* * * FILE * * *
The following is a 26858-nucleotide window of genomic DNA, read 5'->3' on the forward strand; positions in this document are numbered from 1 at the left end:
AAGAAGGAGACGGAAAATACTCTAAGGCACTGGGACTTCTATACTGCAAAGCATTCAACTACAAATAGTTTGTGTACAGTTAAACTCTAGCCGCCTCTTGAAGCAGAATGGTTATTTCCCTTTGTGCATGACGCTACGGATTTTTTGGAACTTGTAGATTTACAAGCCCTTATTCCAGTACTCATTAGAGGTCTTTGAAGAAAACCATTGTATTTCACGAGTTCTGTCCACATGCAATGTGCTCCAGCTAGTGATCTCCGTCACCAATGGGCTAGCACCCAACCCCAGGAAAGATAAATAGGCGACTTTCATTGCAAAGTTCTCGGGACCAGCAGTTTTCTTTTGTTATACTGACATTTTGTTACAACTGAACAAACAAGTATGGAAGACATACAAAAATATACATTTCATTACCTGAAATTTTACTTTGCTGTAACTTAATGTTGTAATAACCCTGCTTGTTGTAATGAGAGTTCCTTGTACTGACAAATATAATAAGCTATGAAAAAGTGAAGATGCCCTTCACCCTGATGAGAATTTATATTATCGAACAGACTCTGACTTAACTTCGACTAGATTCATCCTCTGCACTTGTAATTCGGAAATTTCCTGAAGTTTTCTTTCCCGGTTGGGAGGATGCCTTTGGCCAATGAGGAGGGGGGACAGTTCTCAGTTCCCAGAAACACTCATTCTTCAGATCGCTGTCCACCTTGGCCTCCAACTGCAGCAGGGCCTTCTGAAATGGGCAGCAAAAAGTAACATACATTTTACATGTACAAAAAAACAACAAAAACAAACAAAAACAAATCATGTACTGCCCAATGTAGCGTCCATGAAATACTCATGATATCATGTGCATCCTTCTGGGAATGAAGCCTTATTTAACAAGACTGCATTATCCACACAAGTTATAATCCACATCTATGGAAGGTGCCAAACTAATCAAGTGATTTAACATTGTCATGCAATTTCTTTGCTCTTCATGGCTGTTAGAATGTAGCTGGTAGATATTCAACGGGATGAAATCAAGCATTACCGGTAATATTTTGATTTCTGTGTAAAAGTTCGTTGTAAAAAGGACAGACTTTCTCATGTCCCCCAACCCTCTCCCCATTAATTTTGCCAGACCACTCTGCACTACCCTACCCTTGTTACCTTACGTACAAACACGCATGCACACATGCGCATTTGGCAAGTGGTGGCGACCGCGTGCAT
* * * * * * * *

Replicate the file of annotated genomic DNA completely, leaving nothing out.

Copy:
The following is a 26858-nucleotide window of genomic DNA, read 5'->3' on the forward strand; positions in this document are numbered from 1 at the left end:
AAGAAGGAGACGGAAAATACTCTAAGGCACTGGGACTTCTATACTGCAAAGCATTCAACTACAAATAGTTTGTGTACAGTTAAACTCTAGCCGCCTCTTGAAGCAGAATGGTTATTTCCCTTTGTGCATGACGCTACGGATTTTTTGGAACTTGTAGATTTACAAGCCCTTATTCCAGTACTCATTAGAGGTCTTTGAAGAAAACCATTGTATTTCACGAGTTCTGTCCACATGCAATGTGCTCCAGCTAGTGATCTCCGTCACCAATGGGCTAGCACCCAACCCCAGGAAAGATAAATAGGCGACTTTCATTGCAAAGTTCTCGGGACCAGCAGTTTTCTTTTGTTATACTGACATTTTGTTACAACTGAACAAACAAGTATGGAAGACATACAAAAATATACATTTCATTACCTGAAATTTTACTTTGCTGTAACTTAATGTTGTAATAACCCTGCTTGTTGTAATGAGAGTTCCTTGTACTGACAAATATAATAAGCTATGAAAAAGTGAAGATGCCCTTCACCCTGATGAGAATTTATATTATCGAACAGACTCTGACTTAACTTCGACTAGATTCATCCTCTGCACTTGTAATTCGGAAATTTCCTGAAGTTTTCTTTCCCGGTTGGGAGGATGCCTTTGGCCAATGAGGAGGGGGGACAGTTCTCAGTTCCCAGAAACACTCATTCTTCAGATCGCTGTCCACCTTGGCCTCCAACTGCAGCAGGGCCTTCTGAAATGGGCAGCAAAAAGTAACATACATTTTACATGTACAAAAAAACAACAAAAACAAACAAAAACAAATCATGTACTGCCCAATGTAGCGTCCATGAAATACTCATGATATCATGTGCATCCTTCTGGGAATGAAGCCTTATTTAACAAGACTGCATTATCCACACAAGTTATAATCCACATCTATGGAAGGTGCCAAACTAATCAAGTGATTTAACATTGTCATGCAATTTCTTTGCTCTTCATGGCTGTTAGAATGTAGCTGGTAGATATTCAACGGGATGAAATCAAGCATTACCGGTAATATTTTGATTTCTGTGTAAAAGTTCGTTGTAAAAAGGACAGACTTTCTCATGTCCCCCAACCCTCTCCCCATTAATTTTGCCAGACCACTCTGCACTACCCTACCCTTGTTACCTTACGTACAAACACGCATGCACACATGCGCATTTGGCAAGTGGTGGCGACCGCGTGCAT